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Rock Lizards Wall Lizards and Relatives: Lacertidae

Conservation Status

According to the World Conservation Union (IUCN), Simony's giant lizard is Critically Endangered, which means that it faces an extremely high risk of extinction in the wild. This giant lizard is so rare that scientists actually thought it was extinct until a small population turned up in 1975 high in the cliffs of El Hierro, one of the Canary Islands. Another species, called the Gomeran giant lizard, was similarly thought to be extinct until 2001 when a population was discovered in the Canaries. It may be even more rare than Simony's giant lizard, but the IUCN has not yet listed it as being at risk. The greatest predators to these lizards are cats and rats, which were both brought to the islands by humans.


Many lizards, including the wall and rock lizards of the family Lacertidae, can drop their tails when they are attacked. The dropped tail wiggles around on the ground and draws the attention of the attacker while the lizard runs for its life. Wall and rock lizards can drop their tails because their tails are made of a series of small bones that have weak points between them. The lizard also has a ring of strong muscles around each weak point. When attacked, the lizard squeezes the ring of muscles so tightly that the weak point in the tail snaps and the tail falls off. After it drops, nerves in the tail continue to work sometimes for many minutes, and the tail busily squirms along the ground. Eventually, the tail stops moving, but by then, the lizard is long gone.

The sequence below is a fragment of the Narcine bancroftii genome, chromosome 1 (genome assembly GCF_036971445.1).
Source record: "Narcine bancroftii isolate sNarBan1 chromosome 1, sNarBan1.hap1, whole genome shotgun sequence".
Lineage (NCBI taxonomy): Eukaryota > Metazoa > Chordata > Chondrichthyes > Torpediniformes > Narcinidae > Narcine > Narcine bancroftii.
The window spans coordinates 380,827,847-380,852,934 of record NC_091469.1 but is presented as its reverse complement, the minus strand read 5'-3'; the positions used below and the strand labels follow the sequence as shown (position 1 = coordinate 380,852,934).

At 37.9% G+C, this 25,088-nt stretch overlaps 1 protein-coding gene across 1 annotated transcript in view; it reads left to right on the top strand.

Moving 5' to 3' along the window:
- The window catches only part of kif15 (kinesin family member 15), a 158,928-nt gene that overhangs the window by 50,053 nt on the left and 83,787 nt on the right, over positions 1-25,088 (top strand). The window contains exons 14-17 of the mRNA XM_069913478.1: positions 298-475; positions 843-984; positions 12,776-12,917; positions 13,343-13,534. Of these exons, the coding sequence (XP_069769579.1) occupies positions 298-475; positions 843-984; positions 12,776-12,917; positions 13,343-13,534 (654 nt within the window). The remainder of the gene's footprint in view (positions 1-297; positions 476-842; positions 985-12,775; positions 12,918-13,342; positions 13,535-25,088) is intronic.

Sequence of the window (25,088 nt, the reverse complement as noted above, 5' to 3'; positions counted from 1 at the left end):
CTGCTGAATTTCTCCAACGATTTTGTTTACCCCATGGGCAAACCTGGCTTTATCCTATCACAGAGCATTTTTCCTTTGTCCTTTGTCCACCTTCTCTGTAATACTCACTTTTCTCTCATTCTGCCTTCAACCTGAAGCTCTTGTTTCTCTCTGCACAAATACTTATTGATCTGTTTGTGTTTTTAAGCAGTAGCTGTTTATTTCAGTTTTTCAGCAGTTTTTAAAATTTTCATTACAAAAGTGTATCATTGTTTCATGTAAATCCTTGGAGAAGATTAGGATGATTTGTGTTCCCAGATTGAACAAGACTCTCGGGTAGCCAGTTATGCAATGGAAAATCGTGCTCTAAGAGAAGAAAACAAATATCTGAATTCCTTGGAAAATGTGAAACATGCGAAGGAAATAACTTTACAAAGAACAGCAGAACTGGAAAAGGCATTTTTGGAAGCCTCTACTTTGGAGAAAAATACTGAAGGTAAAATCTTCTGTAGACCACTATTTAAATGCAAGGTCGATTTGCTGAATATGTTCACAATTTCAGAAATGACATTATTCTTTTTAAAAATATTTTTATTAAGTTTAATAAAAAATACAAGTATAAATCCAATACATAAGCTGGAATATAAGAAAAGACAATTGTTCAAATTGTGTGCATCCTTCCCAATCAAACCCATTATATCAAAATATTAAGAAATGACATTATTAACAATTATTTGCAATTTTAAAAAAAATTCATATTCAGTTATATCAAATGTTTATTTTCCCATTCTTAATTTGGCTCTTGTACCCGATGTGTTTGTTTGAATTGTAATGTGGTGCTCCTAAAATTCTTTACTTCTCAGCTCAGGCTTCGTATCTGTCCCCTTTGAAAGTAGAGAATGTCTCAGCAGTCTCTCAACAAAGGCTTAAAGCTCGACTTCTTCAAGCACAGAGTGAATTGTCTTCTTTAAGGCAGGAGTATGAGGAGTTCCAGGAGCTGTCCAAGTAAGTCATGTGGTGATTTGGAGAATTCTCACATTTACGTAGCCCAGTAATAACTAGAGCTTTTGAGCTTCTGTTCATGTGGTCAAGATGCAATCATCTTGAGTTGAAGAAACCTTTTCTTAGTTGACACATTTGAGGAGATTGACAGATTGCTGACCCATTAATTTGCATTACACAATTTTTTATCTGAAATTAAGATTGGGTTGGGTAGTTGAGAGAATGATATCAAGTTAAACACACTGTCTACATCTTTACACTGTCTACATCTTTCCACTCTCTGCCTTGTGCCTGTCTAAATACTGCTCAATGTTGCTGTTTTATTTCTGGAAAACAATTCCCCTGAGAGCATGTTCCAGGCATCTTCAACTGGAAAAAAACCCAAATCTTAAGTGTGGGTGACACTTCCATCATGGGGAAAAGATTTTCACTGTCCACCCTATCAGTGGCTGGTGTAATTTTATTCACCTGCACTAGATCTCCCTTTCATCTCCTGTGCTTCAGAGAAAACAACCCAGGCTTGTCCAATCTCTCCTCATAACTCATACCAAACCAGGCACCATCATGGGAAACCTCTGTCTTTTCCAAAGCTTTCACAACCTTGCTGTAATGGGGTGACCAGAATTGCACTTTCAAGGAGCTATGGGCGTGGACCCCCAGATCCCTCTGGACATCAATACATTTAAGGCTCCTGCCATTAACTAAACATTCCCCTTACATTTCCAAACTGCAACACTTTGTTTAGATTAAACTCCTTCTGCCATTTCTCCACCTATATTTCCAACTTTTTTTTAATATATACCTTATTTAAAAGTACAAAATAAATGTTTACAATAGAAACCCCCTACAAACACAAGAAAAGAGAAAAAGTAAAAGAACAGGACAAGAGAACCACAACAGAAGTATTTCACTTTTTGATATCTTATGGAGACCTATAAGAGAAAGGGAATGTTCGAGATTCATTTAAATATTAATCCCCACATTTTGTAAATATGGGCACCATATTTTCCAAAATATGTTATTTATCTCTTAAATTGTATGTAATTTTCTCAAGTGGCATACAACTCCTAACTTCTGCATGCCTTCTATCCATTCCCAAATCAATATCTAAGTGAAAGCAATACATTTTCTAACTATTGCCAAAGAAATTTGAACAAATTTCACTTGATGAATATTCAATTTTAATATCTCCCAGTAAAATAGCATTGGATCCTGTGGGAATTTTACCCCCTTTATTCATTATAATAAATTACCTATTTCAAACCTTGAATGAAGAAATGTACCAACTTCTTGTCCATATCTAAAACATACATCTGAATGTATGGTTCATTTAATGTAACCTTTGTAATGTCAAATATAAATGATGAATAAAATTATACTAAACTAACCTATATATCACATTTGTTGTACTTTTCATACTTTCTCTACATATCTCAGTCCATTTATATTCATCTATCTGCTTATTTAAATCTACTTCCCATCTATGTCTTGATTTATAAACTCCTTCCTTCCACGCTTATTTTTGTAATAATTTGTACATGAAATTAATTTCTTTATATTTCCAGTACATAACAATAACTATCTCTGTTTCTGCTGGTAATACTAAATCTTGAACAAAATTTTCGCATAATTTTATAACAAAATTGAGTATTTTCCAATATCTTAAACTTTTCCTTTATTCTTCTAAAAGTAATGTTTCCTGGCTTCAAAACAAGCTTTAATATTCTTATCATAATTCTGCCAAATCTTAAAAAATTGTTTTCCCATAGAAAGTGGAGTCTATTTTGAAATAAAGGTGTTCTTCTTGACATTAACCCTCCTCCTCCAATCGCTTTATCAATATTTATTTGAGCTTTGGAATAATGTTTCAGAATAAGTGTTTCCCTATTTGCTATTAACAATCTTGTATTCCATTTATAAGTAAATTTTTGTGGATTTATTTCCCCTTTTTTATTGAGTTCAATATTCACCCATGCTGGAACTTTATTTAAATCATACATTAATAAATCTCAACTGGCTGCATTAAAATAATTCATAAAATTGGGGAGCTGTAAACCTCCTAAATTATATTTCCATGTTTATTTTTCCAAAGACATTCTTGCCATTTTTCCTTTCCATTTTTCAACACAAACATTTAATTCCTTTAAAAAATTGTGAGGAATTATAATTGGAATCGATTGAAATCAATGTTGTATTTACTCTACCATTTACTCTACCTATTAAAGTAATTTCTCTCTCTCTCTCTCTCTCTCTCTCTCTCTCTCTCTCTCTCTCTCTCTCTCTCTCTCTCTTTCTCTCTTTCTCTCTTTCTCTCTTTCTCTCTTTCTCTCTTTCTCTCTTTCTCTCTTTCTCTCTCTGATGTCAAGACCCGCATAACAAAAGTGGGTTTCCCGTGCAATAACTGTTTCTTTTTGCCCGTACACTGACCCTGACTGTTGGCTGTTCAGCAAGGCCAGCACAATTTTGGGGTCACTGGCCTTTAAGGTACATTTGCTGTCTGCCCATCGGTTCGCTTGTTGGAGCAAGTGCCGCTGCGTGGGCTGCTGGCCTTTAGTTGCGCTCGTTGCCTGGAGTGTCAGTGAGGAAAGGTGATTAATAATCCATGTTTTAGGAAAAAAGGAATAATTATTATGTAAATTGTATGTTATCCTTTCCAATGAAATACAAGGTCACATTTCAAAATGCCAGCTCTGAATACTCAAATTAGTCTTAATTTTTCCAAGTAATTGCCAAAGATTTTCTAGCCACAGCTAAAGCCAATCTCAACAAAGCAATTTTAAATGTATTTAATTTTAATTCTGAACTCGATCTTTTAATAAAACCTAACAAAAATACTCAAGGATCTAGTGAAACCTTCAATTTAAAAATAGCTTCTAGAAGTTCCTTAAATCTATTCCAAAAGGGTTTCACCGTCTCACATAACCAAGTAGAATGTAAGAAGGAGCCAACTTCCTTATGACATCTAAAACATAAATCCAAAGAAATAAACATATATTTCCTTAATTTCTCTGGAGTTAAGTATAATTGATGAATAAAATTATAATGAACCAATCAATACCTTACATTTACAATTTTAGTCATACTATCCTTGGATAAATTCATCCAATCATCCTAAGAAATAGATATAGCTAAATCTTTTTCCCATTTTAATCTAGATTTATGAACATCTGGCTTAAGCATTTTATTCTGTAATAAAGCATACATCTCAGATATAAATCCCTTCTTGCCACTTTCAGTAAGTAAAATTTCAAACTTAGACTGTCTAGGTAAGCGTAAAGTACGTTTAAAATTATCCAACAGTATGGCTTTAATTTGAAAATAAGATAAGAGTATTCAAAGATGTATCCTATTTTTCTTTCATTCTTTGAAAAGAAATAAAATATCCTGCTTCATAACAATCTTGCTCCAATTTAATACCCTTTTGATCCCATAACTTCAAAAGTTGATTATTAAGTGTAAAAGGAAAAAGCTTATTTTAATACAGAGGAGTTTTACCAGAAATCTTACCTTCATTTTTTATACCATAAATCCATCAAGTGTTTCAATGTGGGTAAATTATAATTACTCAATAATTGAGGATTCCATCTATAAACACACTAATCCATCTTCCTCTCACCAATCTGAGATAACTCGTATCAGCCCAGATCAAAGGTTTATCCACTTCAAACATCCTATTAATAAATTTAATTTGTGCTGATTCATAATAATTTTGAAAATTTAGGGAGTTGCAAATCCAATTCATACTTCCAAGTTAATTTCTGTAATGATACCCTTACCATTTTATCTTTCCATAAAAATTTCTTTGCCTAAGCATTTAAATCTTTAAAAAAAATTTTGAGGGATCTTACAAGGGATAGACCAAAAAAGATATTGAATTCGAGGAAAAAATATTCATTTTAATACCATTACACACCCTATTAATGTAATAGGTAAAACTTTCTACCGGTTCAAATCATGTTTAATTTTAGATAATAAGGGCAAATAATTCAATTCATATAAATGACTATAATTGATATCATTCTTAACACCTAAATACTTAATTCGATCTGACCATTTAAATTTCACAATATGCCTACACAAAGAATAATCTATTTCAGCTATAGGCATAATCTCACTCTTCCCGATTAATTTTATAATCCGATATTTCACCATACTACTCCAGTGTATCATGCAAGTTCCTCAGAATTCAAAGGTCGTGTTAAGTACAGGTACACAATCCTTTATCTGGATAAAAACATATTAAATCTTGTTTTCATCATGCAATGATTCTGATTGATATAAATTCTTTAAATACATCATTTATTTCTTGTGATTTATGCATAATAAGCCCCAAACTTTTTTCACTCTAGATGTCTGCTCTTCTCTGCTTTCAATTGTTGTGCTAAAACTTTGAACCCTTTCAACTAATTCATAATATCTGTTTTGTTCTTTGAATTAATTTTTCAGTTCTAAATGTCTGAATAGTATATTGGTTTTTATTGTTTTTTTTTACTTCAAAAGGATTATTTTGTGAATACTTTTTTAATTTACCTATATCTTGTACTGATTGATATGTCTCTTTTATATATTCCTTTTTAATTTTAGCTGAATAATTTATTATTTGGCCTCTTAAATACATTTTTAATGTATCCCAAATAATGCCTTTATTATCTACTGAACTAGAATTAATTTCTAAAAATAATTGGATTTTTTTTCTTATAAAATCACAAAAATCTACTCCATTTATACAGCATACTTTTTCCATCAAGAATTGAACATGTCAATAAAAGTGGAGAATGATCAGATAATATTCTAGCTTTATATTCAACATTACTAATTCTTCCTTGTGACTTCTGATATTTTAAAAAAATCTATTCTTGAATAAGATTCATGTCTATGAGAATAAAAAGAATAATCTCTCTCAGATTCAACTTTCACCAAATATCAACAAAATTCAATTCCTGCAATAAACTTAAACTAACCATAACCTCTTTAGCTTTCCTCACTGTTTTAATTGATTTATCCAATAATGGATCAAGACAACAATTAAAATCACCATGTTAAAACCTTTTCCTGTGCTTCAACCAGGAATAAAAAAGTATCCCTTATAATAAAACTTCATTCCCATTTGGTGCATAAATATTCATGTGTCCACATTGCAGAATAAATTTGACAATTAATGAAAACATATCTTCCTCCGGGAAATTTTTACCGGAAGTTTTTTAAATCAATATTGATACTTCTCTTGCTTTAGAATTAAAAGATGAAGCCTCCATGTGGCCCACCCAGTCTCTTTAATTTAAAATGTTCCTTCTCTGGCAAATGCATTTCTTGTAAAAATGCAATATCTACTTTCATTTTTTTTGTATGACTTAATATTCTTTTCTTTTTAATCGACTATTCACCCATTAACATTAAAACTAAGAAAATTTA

In addition to Simony's giant lizard and the Gomeran giant lizard, the IUCN has listed Clark's lacerta as Endangered, which means that it faces a very high risk of extinction in the wild, and five others as Vulnerable, which means that they run a high risk of extinction in the wild. The U.S. Fish and Wildlife Service lists the Hierro giant lizard as Endangered, or in danger of extinction throughout all or a significant portion of its range, and the Ibiza wall lizard as Threatened, or likely to become endangered in the foreseeable future.

Additional topics

Animal Life ResourceDinosaurs, Snakes, and Other ReptilesRock Lizards Wall Lizards and Relatives: Lacertidae - Physical Characteristics, Diet, Behavior And Reproduction, Conservation Status, Sand Lizard (lacerta Agilis): Species Account - GEOGRAPHIC RANGE, HABITAT, ROCK LIZARDS WALL LIZARDS THEIR RELATIVES AND